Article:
DEFINITION/OVERVIEW Retinopathy of prematurity (ROP) is an important cause of potentially preventable blindness in children. It is a vasoproliferative disorder of the retina that primarily affects severely premature infants. Blindness is considered a top priority by the World Health Organization (WHO) for several key reasons. The number of ‘blind years’ is extraordinarily high for a person blinded in infancy, and is associated with staggering emotional, social, and economic costs to the affected child, the child’s family, and society at large. Many causes of blindness in children, including ROP, are either preventable or treatable.1 Many advancements have taken place in the management of ROP which have led to decreasing rates of blindness in premature children in developed countries. However, as the ability to save premature infants improves in developing countries, many parts of the world are at risk of seeing history repeat itself and the incidence of blindness from this disease increasing.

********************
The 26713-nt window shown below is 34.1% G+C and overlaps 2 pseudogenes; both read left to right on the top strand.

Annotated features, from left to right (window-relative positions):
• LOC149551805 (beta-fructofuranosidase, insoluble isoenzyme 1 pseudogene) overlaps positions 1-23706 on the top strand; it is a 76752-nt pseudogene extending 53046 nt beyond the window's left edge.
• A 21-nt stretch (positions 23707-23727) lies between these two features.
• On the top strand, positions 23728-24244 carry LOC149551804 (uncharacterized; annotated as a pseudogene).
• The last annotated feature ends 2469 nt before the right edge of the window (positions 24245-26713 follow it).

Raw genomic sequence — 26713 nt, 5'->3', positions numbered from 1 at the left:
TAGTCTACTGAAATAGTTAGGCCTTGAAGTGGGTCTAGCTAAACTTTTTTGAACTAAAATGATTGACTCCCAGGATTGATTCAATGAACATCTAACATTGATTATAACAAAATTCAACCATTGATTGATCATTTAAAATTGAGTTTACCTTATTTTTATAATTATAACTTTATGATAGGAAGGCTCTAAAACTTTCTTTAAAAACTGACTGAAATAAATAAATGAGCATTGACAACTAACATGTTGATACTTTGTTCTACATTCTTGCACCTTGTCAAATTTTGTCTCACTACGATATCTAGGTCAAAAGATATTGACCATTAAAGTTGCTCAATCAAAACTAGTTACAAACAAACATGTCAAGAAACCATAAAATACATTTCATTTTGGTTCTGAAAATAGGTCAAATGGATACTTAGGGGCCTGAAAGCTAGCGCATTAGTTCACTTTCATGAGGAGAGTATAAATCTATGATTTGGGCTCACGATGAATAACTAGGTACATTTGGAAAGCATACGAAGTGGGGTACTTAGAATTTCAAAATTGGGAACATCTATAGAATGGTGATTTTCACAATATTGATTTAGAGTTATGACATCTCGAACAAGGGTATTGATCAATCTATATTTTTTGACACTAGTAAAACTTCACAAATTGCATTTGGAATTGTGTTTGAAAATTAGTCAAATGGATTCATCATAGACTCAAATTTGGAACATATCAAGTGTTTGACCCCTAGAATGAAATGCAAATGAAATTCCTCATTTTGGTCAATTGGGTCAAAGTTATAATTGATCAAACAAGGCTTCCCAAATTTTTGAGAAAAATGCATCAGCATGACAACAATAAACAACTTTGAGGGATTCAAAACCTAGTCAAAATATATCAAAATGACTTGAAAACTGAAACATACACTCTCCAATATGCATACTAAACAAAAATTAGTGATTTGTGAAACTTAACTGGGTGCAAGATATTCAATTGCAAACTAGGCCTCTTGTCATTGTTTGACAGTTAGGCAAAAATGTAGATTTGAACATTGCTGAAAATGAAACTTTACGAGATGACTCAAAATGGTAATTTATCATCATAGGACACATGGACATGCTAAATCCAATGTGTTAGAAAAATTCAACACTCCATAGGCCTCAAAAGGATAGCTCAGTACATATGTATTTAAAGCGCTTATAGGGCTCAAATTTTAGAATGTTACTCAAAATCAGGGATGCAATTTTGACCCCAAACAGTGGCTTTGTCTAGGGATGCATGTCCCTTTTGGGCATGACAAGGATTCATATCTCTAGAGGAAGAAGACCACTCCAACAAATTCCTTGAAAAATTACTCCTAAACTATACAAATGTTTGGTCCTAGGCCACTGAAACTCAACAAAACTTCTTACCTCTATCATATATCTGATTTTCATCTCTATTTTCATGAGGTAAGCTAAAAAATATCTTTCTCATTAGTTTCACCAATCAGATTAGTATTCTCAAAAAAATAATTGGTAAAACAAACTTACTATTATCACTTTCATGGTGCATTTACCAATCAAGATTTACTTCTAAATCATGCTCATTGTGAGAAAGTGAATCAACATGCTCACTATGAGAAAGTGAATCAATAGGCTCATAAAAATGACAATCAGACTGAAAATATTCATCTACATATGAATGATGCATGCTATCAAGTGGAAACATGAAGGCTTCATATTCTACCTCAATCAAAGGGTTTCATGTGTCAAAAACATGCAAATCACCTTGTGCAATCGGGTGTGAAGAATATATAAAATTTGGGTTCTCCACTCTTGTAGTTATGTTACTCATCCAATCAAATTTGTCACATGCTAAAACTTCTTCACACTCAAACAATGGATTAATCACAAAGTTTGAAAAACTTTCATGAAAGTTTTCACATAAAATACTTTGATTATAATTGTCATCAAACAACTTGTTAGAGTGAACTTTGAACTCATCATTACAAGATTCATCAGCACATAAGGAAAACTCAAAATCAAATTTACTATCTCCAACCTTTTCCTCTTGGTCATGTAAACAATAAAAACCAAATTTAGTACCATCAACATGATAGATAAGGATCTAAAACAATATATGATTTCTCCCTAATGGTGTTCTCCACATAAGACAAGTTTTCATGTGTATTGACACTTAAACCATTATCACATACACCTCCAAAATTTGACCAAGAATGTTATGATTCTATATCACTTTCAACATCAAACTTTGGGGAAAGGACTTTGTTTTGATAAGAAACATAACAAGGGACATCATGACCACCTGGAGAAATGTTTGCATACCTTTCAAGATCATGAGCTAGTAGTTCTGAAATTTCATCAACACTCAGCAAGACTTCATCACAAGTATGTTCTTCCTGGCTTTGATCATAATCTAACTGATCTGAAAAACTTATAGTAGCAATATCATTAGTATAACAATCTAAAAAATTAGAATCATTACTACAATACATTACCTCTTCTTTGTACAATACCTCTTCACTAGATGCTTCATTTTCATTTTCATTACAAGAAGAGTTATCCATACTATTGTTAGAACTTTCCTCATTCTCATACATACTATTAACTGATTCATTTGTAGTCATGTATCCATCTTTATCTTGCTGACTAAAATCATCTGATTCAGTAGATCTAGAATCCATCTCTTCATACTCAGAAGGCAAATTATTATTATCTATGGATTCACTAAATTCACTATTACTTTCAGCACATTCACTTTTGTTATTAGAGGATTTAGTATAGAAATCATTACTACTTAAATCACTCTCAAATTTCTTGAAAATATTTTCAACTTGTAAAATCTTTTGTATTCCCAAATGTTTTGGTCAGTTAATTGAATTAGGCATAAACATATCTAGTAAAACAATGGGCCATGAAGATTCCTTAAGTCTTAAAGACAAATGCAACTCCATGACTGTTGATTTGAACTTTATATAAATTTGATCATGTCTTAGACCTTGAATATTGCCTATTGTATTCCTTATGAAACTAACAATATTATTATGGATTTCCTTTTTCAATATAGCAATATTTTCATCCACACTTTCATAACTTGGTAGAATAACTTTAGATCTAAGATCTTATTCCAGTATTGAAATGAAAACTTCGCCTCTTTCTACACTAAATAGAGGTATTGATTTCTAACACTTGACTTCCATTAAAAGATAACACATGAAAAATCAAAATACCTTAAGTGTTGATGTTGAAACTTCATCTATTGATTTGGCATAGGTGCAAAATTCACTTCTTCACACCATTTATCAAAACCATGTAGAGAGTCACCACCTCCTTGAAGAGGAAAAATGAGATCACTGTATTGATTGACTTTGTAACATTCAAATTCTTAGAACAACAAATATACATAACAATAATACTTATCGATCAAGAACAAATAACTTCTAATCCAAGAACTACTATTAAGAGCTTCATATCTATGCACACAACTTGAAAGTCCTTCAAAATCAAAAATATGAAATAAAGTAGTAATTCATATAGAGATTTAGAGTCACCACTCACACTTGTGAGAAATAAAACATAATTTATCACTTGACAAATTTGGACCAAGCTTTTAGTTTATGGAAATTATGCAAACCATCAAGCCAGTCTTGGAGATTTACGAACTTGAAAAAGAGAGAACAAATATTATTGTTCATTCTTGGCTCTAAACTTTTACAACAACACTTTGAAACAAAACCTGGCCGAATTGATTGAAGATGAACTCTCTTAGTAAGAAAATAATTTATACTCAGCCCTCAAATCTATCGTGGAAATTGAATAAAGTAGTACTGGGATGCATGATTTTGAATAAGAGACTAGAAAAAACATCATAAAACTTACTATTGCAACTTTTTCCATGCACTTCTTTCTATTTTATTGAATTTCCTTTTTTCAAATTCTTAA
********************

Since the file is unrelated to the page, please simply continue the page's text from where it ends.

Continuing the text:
|Original language||English (US)|
|Title of host publication||Pediatric Clinical Ophthalmology|
|Subtitle of host publication||A Color Handbook|
|Number of pages||10|
|State||Published - Jan 1 2012|
ASJC Scopus subject areas